By Greg Popil
Sooner or later, every director that truly “makes it” in the film industry, proving without a doubt that they have the kind of commercial instincts that make studios insane amounts of money while stamping their works with enough personality that audiences will recognize their signatures in even the most impersonal of blockbusters, is allowed their Big Swing moment. The studio’s normally controlling hand lifts, and the filmmaker is allowed that rare moment where they are allowed to take the reins and see what they can make of it (fans of ’90s cartoons may refer to this as their “what-eva, I do what I want!” moment). Some, like Quentin Tarantino, thrive with this kind of freedom, gleefully splattering the screen with their influences and obsessions, while others, like Steven Spielberg, realize that working within the studio system is what made them great in the first place.
The roaring success of “The Dark Knight” Batman trilogy, along with “Inception” and “The Prestige’s” critical and commercial successes, has elevated Christopher Nolan into that rarified pantheon. Time and again Nolan has proven that his mind-blowing visual style and intense, plot-heavy stories can be trusted by studios to please critics and fill their coffers. So it hardly comes as a surprise that they have given him free reign to create an odyssey through space, time and dimension that would hardly be the ideal big-budget vehicle in our increasingly franchise-laden culture. “Interstellar” is not a perfect film, nor is it one of Nolan’s finest, but at its best it is awesome in the true sense of the word, conjuring a sense of real awe in its massive beauty.
Capping a career year in which he stole the show in a brief scene in “The Wolf of Wall St.” and won a well-deserved Emmy for “True Detective,” Matthew McConaughey plays Cooper, a man with the rotten luck of being truly great at a skill which the world no longer values. An engineer by heart, Cooper has been reduced to a simple farmer thanks to the near-future world’s desperation for food. The global economy has collapsed, and only a select few know the truth: The world will only be able to sustain humanity for a precious few more decades.
Thanks to a series of events that would come across as more than a little convenient if you only stuck around for the first two acts, Cooper and his daughter Murph (Mackenzie Foy) stumble across a secret NASA mission run by Cooper’s old mentor (Michael Caine, whose entire career is rapidly becoming define by his ability to bring real gravitas to Nolan’s exposition). Caine convinces Cooper to leave the world (and his family) behind, on a long-shot mission to pass through a (once again, seemingly convenient) wormhole that has popped up near Saturn, on a long-shot mission to find humanity a new home.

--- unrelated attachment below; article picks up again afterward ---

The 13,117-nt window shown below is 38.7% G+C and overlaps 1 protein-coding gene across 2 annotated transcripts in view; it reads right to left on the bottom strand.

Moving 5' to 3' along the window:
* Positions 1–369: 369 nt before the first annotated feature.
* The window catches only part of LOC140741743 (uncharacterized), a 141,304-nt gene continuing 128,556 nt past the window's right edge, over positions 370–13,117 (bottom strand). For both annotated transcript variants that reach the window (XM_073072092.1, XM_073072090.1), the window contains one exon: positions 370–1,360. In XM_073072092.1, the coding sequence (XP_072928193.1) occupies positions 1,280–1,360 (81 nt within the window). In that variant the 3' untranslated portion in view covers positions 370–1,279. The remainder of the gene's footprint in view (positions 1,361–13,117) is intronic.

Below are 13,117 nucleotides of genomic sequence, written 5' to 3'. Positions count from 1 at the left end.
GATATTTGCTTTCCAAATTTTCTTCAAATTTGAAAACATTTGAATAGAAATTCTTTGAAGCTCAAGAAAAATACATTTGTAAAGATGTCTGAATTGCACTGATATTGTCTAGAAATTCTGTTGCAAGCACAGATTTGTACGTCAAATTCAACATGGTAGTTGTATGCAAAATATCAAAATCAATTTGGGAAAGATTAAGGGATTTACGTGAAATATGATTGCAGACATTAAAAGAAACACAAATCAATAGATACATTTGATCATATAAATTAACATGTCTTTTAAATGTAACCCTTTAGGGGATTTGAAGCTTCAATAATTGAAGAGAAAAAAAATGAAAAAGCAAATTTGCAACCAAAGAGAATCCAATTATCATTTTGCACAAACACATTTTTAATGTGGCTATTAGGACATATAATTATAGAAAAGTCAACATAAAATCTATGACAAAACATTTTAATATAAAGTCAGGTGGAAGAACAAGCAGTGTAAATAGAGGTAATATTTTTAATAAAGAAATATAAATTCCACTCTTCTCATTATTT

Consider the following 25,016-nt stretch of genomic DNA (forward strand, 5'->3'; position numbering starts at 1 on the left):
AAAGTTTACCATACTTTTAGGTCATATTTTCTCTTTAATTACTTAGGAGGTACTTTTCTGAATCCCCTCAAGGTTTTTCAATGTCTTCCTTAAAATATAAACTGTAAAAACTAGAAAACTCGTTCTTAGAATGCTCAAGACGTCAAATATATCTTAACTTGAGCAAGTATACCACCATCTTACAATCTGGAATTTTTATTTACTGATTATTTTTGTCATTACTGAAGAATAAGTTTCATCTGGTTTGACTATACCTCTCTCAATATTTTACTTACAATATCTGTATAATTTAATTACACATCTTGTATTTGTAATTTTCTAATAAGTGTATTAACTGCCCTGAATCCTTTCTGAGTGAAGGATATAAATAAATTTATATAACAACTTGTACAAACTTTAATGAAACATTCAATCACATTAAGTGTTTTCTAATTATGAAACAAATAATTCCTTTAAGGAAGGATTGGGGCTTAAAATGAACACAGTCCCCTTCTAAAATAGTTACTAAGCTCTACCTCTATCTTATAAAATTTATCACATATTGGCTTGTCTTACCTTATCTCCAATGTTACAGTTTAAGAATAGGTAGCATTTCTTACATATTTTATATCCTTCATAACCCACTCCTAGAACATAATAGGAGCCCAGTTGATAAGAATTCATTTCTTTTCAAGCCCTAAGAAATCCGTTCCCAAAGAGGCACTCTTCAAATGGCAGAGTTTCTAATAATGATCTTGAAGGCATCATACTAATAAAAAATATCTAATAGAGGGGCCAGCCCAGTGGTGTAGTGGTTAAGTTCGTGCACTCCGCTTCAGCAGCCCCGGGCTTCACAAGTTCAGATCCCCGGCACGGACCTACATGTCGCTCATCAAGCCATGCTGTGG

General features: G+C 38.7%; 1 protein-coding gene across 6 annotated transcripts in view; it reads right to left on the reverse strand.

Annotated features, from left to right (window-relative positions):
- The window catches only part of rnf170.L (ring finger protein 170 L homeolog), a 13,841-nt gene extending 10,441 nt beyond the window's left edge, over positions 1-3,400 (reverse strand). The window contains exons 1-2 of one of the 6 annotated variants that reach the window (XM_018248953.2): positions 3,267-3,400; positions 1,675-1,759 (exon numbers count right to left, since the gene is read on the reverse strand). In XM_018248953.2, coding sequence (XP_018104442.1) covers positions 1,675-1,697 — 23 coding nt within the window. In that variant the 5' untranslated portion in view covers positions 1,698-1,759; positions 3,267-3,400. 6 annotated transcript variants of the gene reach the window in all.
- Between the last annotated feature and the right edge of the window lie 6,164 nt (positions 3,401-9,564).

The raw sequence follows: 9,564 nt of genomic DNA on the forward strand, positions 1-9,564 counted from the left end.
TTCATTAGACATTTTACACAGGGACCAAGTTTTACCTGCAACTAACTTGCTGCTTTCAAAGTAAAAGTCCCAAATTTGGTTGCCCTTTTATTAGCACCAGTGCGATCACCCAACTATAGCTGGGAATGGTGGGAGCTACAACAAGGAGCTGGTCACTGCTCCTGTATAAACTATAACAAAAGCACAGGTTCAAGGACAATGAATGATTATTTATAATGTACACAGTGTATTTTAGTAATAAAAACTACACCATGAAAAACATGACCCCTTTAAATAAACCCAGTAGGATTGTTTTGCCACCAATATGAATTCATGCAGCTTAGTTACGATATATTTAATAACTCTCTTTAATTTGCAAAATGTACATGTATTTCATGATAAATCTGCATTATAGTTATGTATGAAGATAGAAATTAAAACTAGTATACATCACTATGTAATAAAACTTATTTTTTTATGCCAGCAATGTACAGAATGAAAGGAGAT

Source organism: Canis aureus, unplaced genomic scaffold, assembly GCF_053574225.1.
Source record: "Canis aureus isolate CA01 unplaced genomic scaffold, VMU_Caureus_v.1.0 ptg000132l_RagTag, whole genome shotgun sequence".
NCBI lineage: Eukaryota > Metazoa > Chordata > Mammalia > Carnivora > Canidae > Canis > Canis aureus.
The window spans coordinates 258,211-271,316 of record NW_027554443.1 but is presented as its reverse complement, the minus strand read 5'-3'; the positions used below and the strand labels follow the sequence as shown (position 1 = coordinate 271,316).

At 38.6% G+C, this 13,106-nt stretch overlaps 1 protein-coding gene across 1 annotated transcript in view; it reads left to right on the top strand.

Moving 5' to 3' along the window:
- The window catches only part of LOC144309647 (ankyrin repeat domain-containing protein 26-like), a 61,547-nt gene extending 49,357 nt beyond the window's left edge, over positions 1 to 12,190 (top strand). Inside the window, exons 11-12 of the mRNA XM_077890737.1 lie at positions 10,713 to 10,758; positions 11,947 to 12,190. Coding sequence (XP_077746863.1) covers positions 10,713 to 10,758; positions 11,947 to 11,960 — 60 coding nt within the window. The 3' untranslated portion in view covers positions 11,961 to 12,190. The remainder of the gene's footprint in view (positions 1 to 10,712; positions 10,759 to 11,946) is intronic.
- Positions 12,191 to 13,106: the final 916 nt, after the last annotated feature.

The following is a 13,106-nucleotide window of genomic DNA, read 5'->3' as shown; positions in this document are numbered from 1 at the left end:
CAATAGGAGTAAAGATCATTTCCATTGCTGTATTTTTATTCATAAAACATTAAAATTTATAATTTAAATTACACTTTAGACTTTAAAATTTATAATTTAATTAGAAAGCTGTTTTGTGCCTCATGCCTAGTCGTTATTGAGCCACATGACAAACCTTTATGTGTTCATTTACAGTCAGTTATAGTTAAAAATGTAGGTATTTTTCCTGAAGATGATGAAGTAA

Nolan’s visual effects have always leaned towards the practical wherever possible (that rotating hallway fight in “Inception?” hardly a bit of CGI to be found) but this is by necessity the first time that almost all of his visuals have been computer-generated, and he still visually hits it out of the park. Wormholes that look like giant spheres of water reflecting the stars around it, a tidal wave the size of the Chrysler Building, and a seemingly endless library on the edge of forever are just a few of the wonders on display. Cosmic voyages and alien worlds have been shown a thousand times before, but Nolan still manages to make it all seem fresh and new. It’s in the script that Nolan occasionally falls short. McConaughey is well-served by the material (one scene, where he is forced to wordlessly watch via video as he realizes exactly what he has sacrificed by going on the journey, is a master class of reactionary acting), but Anne Hathaway, as Caine’s daughter and Cooper’s co-pilot, is saddled with some depressingly mundane soliloquies on the power of love that are frankly beneath a character and actress of her strength. Similarly, the plot twists in the storyline of a previous interstellar voyager (played by a Big Surprise Hollywood Star) can be spotted a mile away and add little to the overall plot.
The problems with the movie are real, but they don’t cut into the heart of the film. Early on Cooper has a wonderful conversation with his father (the always welcome John Lithgow) about how humanity has lost its way, digging in the dirt when it should be reaching for the stars. “Interstellar” flaws are real, but it is heartening to know that at least a few filmmakers in Nolan’s master class can still reach for the stars.